A Federal Court ruling on a crucial test case on whether insurance companies’ business interruption insurance policies cover payments for financial losses suffered during COVID have been overwhelmingly favorable to the insurance sector.
In what Maurice Blackburn’s lead attorney Josh Mennen called a “major setback” for small businesses, a Federal Court ruling found that a range of insurance policies did not cover policyholders for those insured. financial losses during COVID.
As a result, this means insurers appear poised to avoid paying billions of dollars in policy claims that small businesses hoped to cover for losses resulting from coronavirus outages.
The Federal Court today ruled that the majority of the nine business interruption (AI) policies submitted to it for review would not need to be paid by insurers.
Mennen commented “It’s not the end of the road for all claims, but it narrows the field considerably.
“Obviously, as a consumer advocate, this is a disappointing result.”
Business interruption insurance has become a controversial space during the pandemic, with insurance companies claiming they never provided such policies to cover pandemics.
Estimates suggest more than 200,000 businesses in Australia had business interruption insurance policies when the pandemic hit, with total potential liability of $ 10 billion.
Friday’s test case examined under what conditions a business could claim a trade slowdown during the pandemic, including whether a government lockdown order was sufficient or whether a business needed an actual case of the virus nearby to claim. .
Mennen noted that “the Court’s narrow interpretation means that claims under similar policies will have to show a direct link between COVID outbreaks on or near premises and government restrictions that have caused loss of business.”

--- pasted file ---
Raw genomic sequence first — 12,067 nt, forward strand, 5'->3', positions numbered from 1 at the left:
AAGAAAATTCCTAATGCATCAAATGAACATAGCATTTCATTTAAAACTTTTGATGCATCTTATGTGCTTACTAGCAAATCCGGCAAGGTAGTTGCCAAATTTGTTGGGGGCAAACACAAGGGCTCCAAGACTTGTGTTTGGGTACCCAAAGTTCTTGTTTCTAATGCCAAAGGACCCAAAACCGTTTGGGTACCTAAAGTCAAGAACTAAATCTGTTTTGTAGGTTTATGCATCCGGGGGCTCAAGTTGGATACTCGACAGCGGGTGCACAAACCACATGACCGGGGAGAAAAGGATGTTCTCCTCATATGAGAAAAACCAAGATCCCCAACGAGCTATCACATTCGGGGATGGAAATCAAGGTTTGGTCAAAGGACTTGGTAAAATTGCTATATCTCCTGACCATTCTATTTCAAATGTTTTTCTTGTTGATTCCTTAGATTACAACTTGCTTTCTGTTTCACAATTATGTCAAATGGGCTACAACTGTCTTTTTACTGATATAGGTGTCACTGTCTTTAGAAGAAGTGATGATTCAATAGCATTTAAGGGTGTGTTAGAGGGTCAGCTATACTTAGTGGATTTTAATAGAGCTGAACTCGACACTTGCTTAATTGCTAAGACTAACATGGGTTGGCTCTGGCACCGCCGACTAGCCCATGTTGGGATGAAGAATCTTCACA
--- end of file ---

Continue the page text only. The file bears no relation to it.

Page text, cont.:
Essentially, this means that a business cannot be compensated if it cannot prove that its losses are due to the government lockdown or a general economic downturn caused by the closure of international borders.
This will make it very difficult for a range of businesses to claim insurance, including those in tourism as well as entertainment,
Decision impacts Melbourne-based gym group
Melbourne-based fitness group Results Based Training is a company that has suffered significant losses due to the extended Victoria lockdowns in 2020 and 2021, and is receiving business disruption coverage with QBE, one major Australian insurers.
Co-owner Liv Jones told the CBA “I don’t think there’s a person, especially in Victoria, who wouldn’t understand how important a payment is to small businesses right now. The impacts have long and almost immeasurable summers
“The payment for this would be an opportunity for us to reset after 18 very stressful months and a lot of debt.
“It’s never the decision you want in our position. It sounds like David vs. Goliath already.
“We all knew this would be an argument fought on all fronts with absolute enthusiasm. There is a lot at stake for everyone involved.”
With an appeal already filed against today’s Federal Court ruling, Jones, whose results-based training group has 13 gyms in Victoria and Western Australia, added “We are very confident in the process. call. It’s just a few weeks. We have been in this for 18 months
“On both sides, we will fight tooth and nail for every game.”
The insurance industry lost another test case on appeal earlier this year. This was due to confusing clauses in policies which saw old legislation not replaced by newer laws.
The Federal Court ruling also ruled that the amount of insurance payouts for businesses could be reduced if they had also benefited from government subsidies, including JobKeeper or rent reductions.
Justice Jayne Jagot explained that “these payments would therefore reduce each of the insured’s losses.”
In a statement, the Insurance Council of Australia (ICA) said the ruling upholds insurers’ arguments in eight of the nine cases in the test case before it.
CIA Executive Director Andrew Hall said: “We welcome today’s Federal Court judgment, which is an important step towards finalizing these issues.
“Insurers, including those not directly involved in court proceedings, are committed to applying the principles of final court decisions consistently and effectively to all business interruption claims. “
Two class actions have already been filed by an Australian law firm against industry giant QBE and foreign insurer Lloyds for its refusal to pay BI policies to small businesses and a specialist line of jewelers.
Bottom image: Travis Jones and Liv Jones from the results-based training.
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